Read Any Good Boucq's Lately?
A Poirot-like dapper detective in The Magician’s Wife put it well: "People aren’t really like the image they try to project… they ignore their own mystery." People, and things, are frequently not what they seem in the unnervingly skewed observations of French comics creator François Boucq.
Boucq (rhymes with Luke) always had a fascination with blurring the borders between the everyday and the extraordinary that can lurk beneath the surface. He started in illustration by caricaturing the true faces of politicians and celebs. He also contributed behind the scenes to the theatre and designed huge-headed figures for the street carnival in his hometown of Lille. What better medium than bande dessinée for him to combine his flights of imagination and masterful draughtsmanship.
His debut comedy skits, all black and white strips written by others, got him noticed. This led in 1983 to the B.D. monthly A Suivre asking him to write short stories of his own in colour. To free himself from recurring characters and formulas, Boucq set himself the challenge of starting each yarn afresh and pursuing a different bizarre situation to its absurd conclusion. In his artwork, he introduced gloriously vibrant washes of coloured inks to heighten the vivid details of his line drawings and to instil each tale with a different narrative atmosphere.
His taste for the grotesque and the philosophical resulted in some unforgettable Pythonesque scenarios. A mama’s boy hooked on war stories is taken hostage in his home by enemy troops after those ‘little cups of yogurt with real fruit at the bottom’, only to be rescued by his machine gun-toting mother. For a devout nun, the aisles of a supermarket turn into a gauntlet of temptations fought over between her angelic and devilish sides.
Boucq also sends up the wildlife documentary in several examples, from the bizarre egg-laying habits of turtles on crowded beaches to the nocturnal activities of construction machinery building a Metro station on the Savannah. Check out these and other shorts in English in Heavy Metal magazines and the collection Pioneers Of The Human Adventure (Catalan Communications, 1989).
Out of these one-offs emerged Boucq’s single continuing character, the small but heroic door-to-door insurance salesman Jérôme Moucherot. For him, life is truly a jungle out there. The journey to work is bad enough, dodging pterodactyls, crocodiles and cannibal punks. Somehow he battles through the day, sporting his leopard-spotted yellow suit, hat and tie, his zebra-striped briefcase and a fountain pen through his nose.
Amidst all this activity, Boucq stretched himself still further in A Suivre by collaborating on his first full-length graphic novel and developing for it a more serious and realistic style. The writer was new to the medium. Jerome Charyn, son of Jewish emigrés from Russia and Poland, was born and raised in the Bronx. He had learnt to read from Barks’s Donald Duck and Beck’s Captain Marvel and discovered literature through Classics Illustrated. Charyn grew up to be an English professor and writer of unconventional crime novels and surreal urban fables. His passion for comics was revived in Paris by his discovery of adult B.D. albums. For his first try at writing one, Charyn re-worked an abandoned novel, which Boucq then interpreted into comics.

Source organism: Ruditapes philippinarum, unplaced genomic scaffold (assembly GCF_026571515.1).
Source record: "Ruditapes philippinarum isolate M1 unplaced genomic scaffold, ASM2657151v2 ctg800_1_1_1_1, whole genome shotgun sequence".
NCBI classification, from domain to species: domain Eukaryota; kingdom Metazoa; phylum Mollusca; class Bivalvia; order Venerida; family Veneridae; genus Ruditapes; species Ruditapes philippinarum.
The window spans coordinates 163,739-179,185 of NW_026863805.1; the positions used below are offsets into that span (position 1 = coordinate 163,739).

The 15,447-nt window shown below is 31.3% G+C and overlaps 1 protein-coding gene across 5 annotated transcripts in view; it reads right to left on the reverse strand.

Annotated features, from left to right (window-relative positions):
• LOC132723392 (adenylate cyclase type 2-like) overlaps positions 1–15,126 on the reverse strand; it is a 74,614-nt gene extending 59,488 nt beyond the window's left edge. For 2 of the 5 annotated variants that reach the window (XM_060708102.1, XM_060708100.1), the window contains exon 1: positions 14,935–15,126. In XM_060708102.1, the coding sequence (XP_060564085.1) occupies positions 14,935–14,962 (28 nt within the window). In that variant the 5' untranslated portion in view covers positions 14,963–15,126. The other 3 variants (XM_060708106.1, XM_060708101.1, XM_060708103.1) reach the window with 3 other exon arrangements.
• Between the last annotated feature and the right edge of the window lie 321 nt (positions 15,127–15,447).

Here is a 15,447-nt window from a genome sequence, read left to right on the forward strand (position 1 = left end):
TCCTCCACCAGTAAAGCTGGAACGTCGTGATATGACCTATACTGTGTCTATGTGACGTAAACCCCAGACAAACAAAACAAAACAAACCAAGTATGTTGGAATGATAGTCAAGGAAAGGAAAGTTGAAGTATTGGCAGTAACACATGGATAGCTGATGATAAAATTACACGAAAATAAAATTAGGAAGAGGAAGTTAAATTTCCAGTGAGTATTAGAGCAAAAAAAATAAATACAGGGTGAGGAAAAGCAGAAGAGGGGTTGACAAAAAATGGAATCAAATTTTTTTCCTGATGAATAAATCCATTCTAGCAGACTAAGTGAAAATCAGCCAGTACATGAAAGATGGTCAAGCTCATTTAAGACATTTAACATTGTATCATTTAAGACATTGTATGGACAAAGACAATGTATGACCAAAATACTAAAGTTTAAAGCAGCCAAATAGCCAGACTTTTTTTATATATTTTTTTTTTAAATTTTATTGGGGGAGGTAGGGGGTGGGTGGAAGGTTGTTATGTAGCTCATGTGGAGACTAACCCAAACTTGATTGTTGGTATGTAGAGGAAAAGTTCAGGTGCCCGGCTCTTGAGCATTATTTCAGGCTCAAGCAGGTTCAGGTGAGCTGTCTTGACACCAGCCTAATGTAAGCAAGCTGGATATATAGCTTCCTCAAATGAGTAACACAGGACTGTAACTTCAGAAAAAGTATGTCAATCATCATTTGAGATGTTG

The result was the unsettling love story The Magician’s Wife (Catalan/Titan, 1987). Edmund, an ambitious young illusionist, as white-haired and pink-eyed as the rabbits in his hat, has had his eye on Rita since she was a girl. Edmund begins by seducing Rita’s mother, the housekeeper, into running off with him and her daughter and forming his magic act. But all the while he is also manipulating Rita into taking her ageing mother’s place on stage as well as becoming his young bride.
What he has not reckoned with is his mind games sparking Rita’s rage and unleashing the werewolf within. She flees and tries to lose herself in New York, but she cannot escape her curse or being haunted by Edmund. Boucq’s new realism is stunningly convincing, shifting from sprawling mansions and seedy tenements to shimmering dreamscapes and a surreal showdown. Rita returns to find Edmund enslaved, but her kiss rekindles his powers. Together they can make magic.
In Billy Budd, KGB (Catalan, 1991), a Ukrainian orphan with a harelip is recruited into the Russian secret service. Given corrective surgery and a forged passport, Budd has to assume a double life in New York. In secret, he’s an undercover agent prized for his nightmare premonitions; in public, he’s a construction worker on skyscrapers. When he saves the life of a Native American worker, he builds a bond with the man’s chief. He introduces Budd to a different path to Communism or the American dream. But can Budd escape his masters? Charyn and Boucq weave together a Cold War psycho-thriller with one man’s quest for spiritual truth.
After this, the two of them went their own ways. Since 1991 Boucq has taken to collaborating with Chilean-born film-maker Alexandro Jodorowsky, famed for his weird Western El Topo. Their latest series Bouncer (Humanoids Publishing) marks Jodorowsky’s return to the genre. One loveless family’s greed for a diamond drives a mother to suicide, her three sons against each other, and one young grandson to swear vengeance for his parents’ slaughter. The third brother, now a one-armed bouncer, undertakes to train the boy to kill, in return for being his right arm. Jodorowsky is in his element again and whether in widescreen landscapes or saloon shootouts, Boucq’s art has never looked so gritty and visceral. Their twisted Western looks set to get darker still.
Posted: March 5, 2006
The original version of this article appeared in 2003 in the pages of Comics International, the UK’s leading magazine about comics.